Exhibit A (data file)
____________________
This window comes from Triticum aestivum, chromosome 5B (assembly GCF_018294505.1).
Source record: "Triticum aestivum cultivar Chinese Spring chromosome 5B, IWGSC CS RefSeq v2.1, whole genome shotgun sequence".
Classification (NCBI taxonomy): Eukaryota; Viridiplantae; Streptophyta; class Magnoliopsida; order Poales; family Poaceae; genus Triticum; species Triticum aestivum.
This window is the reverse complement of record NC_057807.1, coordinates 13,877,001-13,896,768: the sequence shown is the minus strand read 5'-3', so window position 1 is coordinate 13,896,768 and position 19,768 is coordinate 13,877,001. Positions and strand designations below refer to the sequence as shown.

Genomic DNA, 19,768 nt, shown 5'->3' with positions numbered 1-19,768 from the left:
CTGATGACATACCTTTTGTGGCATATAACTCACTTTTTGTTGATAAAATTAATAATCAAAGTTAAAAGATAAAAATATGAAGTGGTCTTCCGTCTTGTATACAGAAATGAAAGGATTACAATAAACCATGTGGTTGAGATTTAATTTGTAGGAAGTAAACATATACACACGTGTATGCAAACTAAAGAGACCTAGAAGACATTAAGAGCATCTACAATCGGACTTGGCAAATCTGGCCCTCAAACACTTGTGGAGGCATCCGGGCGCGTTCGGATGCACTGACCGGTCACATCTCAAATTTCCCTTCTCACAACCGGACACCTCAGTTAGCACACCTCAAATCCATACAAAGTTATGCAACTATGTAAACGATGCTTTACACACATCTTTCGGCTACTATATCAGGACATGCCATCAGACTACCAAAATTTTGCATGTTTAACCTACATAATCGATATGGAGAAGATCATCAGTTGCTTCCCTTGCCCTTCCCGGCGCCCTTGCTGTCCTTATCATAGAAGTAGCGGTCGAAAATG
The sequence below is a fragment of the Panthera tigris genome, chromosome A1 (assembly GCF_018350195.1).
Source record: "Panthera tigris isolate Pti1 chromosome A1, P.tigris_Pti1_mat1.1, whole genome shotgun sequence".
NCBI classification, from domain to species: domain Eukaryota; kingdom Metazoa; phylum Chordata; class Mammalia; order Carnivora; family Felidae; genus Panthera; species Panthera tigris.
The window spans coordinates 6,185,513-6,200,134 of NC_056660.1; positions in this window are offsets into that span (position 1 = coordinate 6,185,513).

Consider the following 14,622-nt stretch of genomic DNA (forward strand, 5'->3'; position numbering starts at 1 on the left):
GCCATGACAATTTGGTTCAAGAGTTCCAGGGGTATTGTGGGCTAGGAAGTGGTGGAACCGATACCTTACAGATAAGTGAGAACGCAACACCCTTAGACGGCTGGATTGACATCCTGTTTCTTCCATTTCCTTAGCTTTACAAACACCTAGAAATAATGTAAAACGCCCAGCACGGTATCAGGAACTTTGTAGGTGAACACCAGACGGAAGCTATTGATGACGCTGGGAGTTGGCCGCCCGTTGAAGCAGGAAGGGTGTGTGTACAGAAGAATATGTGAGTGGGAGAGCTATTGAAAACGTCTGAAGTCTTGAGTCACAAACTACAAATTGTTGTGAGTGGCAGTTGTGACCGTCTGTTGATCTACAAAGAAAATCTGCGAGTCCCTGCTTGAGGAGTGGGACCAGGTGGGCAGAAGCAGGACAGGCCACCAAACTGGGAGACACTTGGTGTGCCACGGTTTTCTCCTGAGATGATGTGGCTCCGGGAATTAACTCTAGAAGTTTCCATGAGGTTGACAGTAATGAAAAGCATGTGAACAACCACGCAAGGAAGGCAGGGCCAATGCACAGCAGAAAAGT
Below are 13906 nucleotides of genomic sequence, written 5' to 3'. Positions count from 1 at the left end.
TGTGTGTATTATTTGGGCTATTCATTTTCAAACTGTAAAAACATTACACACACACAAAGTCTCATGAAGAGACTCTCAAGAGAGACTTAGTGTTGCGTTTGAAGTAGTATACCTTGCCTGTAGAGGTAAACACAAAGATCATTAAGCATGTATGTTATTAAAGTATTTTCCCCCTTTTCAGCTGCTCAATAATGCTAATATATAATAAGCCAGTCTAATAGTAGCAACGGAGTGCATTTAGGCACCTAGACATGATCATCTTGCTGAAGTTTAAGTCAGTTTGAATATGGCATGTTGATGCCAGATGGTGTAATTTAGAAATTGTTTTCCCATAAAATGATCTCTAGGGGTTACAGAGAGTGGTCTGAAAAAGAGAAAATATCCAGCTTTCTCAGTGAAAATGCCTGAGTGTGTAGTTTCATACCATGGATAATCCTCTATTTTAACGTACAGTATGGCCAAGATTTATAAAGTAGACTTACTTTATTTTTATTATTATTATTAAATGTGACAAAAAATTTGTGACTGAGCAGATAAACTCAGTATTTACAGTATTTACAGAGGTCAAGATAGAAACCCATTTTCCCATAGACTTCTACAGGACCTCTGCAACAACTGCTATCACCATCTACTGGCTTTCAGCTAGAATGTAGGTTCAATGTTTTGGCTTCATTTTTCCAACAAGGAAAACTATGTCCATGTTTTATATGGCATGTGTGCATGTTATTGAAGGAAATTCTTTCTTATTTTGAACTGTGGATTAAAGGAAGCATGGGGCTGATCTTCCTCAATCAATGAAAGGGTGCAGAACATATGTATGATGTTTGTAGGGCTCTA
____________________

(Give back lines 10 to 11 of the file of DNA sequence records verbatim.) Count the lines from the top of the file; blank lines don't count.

The window spans coordinates 6,185,513-6,200,134 of NC_056660.1; positions in this window are offsets into that span (position 1 = coordinate 6,185,513).

Consider the following 14,622-nt stretch of genomic DNA (forward strand, 5'->3'; position numbering starts at 1 on the left):